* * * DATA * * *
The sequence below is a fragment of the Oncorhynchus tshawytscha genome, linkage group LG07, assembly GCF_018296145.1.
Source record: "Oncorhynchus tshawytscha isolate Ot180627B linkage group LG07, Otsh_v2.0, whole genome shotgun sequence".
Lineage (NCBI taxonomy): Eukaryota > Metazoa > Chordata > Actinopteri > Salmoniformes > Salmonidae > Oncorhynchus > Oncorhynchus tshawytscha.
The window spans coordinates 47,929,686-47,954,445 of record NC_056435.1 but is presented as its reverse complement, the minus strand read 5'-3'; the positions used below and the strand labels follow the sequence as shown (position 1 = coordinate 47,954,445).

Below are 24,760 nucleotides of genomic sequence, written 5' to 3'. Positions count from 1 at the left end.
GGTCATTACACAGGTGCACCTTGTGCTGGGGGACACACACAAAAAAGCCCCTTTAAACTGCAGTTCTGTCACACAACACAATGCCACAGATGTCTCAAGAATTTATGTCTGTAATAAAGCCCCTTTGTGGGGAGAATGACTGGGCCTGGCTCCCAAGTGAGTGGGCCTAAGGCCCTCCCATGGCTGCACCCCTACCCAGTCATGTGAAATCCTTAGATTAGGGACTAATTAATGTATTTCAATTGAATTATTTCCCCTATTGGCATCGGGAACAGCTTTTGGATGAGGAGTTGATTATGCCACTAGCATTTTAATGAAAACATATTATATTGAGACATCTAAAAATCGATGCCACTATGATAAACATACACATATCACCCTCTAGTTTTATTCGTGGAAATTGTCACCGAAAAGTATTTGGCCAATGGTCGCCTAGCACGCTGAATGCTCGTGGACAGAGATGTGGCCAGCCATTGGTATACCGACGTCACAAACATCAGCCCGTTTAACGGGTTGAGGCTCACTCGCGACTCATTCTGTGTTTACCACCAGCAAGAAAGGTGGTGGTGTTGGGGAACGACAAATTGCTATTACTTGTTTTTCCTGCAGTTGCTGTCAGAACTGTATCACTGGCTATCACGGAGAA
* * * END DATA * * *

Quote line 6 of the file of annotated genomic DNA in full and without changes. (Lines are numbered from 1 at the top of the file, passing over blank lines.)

GGTCATTACACAGGTGCACCTTGTGCTGGGGGACACACACAAAAAAGCCCCTTTAAACTGCAGTTCTGTCACACAACACAATGCCACAGATGTCTCAAGAATTTATGTCTGTAATAAAGCCCCTTTGTGGGGAGAATGACTGGGCCTGGCTCCCAAGTGAGTGGGCCTAAGGCCCTCCCATGGCTGCACCCCTACCCAGTCATGTGAAATCCTTAGATTAGGGACTAATTAATGTATTTCAATTGAATTATTTCCCCTATTGGCATCGGGAACAGCTTTTGGATGAGGAGTTGATTATGCCACTAGCATTTTAATGAAAACATATTATATTGAGACATCTAAAAATCGATGCCACTATGATAAACATACACATATCACCCTCTAGTTTTATTCGTGGAAATTGTCACCGAAAAGTATTTGGCCAATGGTCGCCTAGCACGCTGAATGCTCGTGGACAGAGATGTGGCCAGCCATTGGTATACCGACGTCACAAACATCAGCCCGTTTAACGGGTTGAGGCTCACTCGCGACTCATTCTGTGTTTACCACCAGCAAGAAAGGTGGTGGTGTTGGGGAACGACAAATTGCTATTACTTGTTTTTCCTGCAGTTGCTGTCAGAACTGTATCACTGGCTATCACGGAGAA